Sunday, 1 June 2014

Are you worried about Fukushima?

I was asked a question on twitter today by a rare breed - an articulate tweeter, interested in actual debate.

The question was in relation to alternate energy, after I had suggested that Nuclear power as a more environmentally friendly alternative to both fossil fuels and off-grid solar PV cells.  The question was:

You're concerned about battery leaks with solar yet ok with nuclear?

And my response was absolutely! Let's think about the environmental risk posed by off-grid storage in term of the Fukushima nuclear disaster. Obviously Fukushima was, and remains, an environmental catastrophe. There is no denying that the effects of the breakdown can be measured across the breadth of the Pacific Ocean, and radiation levels remain high in Fukushima itself.

But lets run a hypothetical - what if, instead of the nuclear power plants at Fukushima, we had a distributed network of off-grid, PV cells. Off grid, because the suggestion was to use batteries as storage to allow for base-load delivery. Yes, there are other ways to store power for base-load, but the question related to batteries, so bear with me.

So lets do some sums.

The Fukushima power plants were rated at a total of 6.7GW of power. Let's assume that this was replaced with the equivalent amount of solar cells on houses, plus battery storage to provide for a week's energy (for times when there is significant cloud cover and so on). To provide 6.7GW of power for a week, a total of 6.7x10^9 x 24hours/day x 7days Wh of energy, or 66x10^9Ah of battery storage.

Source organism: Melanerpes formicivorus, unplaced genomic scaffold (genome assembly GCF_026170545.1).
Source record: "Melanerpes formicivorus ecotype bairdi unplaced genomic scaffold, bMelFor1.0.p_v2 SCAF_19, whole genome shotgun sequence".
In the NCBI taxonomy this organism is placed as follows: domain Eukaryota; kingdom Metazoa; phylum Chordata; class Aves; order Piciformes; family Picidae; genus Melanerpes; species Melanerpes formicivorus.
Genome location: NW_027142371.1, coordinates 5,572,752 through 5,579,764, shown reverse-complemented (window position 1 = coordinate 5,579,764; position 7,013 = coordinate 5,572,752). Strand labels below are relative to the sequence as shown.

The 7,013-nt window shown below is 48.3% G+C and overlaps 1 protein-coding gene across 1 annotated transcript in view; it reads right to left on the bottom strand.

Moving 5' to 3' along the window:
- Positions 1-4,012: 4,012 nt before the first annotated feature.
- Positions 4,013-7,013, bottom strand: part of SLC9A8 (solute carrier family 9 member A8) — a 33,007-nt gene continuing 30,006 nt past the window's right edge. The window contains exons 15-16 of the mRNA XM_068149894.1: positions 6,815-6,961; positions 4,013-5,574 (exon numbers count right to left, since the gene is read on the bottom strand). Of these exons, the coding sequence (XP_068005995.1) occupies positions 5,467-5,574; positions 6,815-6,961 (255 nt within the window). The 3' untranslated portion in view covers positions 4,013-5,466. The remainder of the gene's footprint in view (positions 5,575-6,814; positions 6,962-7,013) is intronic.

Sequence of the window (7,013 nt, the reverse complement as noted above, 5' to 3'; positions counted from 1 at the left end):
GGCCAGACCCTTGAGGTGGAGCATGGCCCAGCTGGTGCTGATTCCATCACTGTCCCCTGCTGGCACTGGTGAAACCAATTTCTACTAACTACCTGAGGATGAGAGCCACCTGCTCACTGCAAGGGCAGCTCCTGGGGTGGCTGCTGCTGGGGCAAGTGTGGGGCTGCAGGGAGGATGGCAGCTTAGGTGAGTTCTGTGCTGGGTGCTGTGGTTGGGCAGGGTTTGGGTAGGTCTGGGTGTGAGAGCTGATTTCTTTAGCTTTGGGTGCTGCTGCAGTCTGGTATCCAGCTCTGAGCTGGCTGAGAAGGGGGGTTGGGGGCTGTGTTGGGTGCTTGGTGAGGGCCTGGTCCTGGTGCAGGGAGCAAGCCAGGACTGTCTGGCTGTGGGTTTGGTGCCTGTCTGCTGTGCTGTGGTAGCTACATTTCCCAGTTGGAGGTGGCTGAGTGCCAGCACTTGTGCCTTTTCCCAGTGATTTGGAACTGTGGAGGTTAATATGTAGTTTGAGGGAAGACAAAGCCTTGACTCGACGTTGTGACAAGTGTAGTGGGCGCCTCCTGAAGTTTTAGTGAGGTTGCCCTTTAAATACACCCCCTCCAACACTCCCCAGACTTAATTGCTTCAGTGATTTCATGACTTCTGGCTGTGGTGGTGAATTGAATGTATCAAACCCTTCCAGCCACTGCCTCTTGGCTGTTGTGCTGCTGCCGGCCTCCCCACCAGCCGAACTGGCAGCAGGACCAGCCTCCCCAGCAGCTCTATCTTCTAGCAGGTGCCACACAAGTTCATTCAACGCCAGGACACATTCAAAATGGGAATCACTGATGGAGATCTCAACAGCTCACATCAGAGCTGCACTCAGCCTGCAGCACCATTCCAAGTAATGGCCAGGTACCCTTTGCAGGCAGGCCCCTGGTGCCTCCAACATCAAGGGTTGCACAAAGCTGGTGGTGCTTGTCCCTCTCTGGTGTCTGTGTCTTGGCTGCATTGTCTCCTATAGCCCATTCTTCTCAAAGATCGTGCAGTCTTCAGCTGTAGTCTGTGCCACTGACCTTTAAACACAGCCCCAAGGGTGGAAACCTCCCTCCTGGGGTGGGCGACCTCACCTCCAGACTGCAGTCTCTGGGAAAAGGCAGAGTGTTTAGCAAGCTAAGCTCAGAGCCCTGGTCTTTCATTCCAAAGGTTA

In our distributed network, this could be provided by a number of 110Ah batteries in each residence, 600 million batteries in total! The particular batteries I've used for this calculation each contain approximately 28kg of lead, and 7L of acid (there's a little bit of guestimation from me on this).

In total then, our earthquake and tsunami would have left 16.8 millions tonnes of waste lead, and 4,200 million litres of acid potentially spread over the land and in the ocean. These, too are catastrophic figures, and would represent a pretty severe environmental disaster in their own right.

Is it possible to figure out which one is worse? The radioactive waste, or the massive amounts of lead or acid? Possibly. Both would certainly leave long-lasting environmental impacts for years to come, and require a mammoth clean up effort to make the land liveable again. The analysis of which one is 'better' could take considerable time.

One point to take from this though is that no form of energy is really clean and safe. There are risks for any source of energy. The above event is a catastrophic event, but imagine a distributed installation of 600 million lead-acid batteries, with the responsibility for maintenance being shared by millions of people. There is bound to be some leakage, irresponsible disposal and environmental damage somewhere. By comparison, the nuclear power station is maintained by a team of highly trained people with government oversight. What is better - a low likelihood of a huge catastrophe, or almost certain localised environmental degradation that goes unnoticed and unmeasured?

Rather than decide "Nuclear is bad' or 'Nuclear will save us', perhaps a more sober analysis and understanding of the risks of each type of energy is a more realistic sort of debate to have. All energy sources have their risks, all will have an impact on the environment. Which will have the least, and which can be most effectively managed, and how is it managed, are much better questions to ask.

No comments:

Post a Comment